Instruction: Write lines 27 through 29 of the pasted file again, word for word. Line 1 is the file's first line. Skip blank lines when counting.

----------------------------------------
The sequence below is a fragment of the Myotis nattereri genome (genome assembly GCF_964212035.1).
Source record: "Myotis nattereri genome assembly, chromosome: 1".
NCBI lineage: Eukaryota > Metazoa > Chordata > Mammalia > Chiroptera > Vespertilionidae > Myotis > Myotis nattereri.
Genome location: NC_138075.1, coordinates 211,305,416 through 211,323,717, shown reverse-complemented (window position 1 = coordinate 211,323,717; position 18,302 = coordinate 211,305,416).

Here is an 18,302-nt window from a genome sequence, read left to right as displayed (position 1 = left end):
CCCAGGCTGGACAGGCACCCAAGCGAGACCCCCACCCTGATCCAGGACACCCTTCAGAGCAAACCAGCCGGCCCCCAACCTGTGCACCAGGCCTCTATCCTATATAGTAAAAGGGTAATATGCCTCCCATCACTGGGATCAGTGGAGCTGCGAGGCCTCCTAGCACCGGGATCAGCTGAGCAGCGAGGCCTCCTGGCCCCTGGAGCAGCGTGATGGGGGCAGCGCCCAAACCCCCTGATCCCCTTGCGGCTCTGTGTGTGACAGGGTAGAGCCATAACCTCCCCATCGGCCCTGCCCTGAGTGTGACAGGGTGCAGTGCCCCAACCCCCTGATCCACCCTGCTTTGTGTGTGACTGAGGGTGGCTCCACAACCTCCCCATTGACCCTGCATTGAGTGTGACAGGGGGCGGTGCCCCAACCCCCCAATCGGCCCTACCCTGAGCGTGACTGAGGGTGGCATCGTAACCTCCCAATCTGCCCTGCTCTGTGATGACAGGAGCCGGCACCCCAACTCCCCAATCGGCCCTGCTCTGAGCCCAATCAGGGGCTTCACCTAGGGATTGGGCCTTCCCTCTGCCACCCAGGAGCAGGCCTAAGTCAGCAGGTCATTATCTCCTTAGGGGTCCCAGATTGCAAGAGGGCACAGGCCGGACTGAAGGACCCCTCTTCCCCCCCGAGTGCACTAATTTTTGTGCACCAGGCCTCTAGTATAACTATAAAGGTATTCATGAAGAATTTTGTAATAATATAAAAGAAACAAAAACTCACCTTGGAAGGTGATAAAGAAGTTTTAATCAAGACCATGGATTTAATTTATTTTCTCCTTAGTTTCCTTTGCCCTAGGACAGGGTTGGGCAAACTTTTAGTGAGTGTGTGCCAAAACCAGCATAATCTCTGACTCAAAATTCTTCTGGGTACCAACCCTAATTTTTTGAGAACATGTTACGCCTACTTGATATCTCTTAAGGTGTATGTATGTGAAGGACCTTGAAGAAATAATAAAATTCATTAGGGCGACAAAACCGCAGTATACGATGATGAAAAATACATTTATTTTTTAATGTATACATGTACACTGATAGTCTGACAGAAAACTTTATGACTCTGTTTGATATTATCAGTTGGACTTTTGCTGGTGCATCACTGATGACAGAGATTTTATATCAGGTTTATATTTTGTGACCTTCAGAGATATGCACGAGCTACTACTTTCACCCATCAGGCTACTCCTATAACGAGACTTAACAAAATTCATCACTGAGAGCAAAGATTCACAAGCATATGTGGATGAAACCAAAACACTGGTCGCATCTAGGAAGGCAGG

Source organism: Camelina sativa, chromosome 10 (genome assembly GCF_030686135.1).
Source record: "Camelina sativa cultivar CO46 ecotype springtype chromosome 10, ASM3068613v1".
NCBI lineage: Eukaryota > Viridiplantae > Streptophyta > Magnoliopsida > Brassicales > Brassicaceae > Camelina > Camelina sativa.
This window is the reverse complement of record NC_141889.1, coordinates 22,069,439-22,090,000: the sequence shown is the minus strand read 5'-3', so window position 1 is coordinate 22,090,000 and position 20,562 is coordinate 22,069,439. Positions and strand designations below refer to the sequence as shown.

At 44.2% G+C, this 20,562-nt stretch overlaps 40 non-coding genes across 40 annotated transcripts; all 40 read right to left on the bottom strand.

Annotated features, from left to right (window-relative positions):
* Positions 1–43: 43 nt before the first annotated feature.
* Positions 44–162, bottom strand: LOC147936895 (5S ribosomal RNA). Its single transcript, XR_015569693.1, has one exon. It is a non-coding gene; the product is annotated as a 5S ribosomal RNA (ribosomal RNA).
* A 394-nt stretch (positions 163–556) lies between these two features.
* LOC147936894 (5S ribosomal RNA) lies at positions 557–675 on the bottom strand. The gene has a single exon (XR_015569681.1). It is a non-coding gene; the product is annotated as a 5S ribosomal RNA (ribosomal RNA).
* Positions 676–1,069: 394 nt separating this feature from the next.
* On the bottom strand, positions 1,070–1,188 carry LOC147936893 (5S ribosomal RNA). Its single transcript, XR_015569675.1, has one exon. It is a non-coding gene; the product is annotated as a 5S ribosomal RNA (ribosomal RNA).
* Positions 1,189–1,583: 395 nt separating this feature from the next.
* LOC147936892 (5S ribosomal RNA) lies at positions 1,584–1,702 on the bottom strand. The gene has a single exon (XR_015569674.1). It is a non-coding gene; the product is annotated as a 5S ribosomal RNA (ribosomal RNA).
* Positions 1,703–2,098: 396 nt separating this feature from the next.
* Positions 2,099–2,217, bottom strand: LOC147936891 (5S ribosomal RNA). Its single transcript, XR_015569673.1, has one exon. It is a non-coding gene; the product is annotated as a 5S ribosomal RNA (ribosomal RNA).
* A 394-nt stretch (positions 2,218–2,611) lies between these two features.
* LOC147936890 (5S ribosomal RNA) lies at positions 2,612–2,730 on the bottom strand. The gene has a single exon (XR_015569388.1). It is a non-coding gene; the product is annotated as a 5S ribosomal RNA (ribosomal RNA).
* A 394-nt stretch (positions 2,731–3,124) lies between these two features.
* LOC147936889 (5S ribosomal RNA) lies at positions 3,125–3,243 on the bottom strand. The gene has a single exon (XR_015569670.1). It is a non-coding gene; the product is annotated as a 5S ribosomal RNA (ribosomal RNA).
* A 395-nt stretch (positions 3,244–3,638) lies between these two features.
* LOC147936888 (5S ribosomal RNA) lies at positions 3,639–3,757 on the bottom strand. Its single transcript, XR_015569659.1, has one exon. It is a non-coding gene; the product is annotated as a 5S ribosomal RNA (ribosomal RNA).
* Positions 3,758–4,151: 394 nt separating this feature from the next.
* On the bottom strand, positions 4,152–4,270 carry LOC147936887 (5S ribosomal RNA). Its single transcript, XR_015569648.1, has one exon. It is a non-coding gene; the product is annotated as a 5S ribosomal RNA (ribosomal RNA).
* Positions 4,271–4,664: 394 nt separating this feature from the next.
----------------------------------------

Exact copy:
* A 395-nt stretch (positions 3,244–3,638) lies between these two features.
* LOC147936888 (5S ribosomal RNA) lies at positions 3,639–3,757 on the bottom strand. Its single transcript, XR_015569659.1, has one exon. It is a non-coding gene; the product is annotated as a 5S ribosomal RNA (ribosomal RNA).
* Positions 3,758–4,151: 394 nt separating this feature from the next.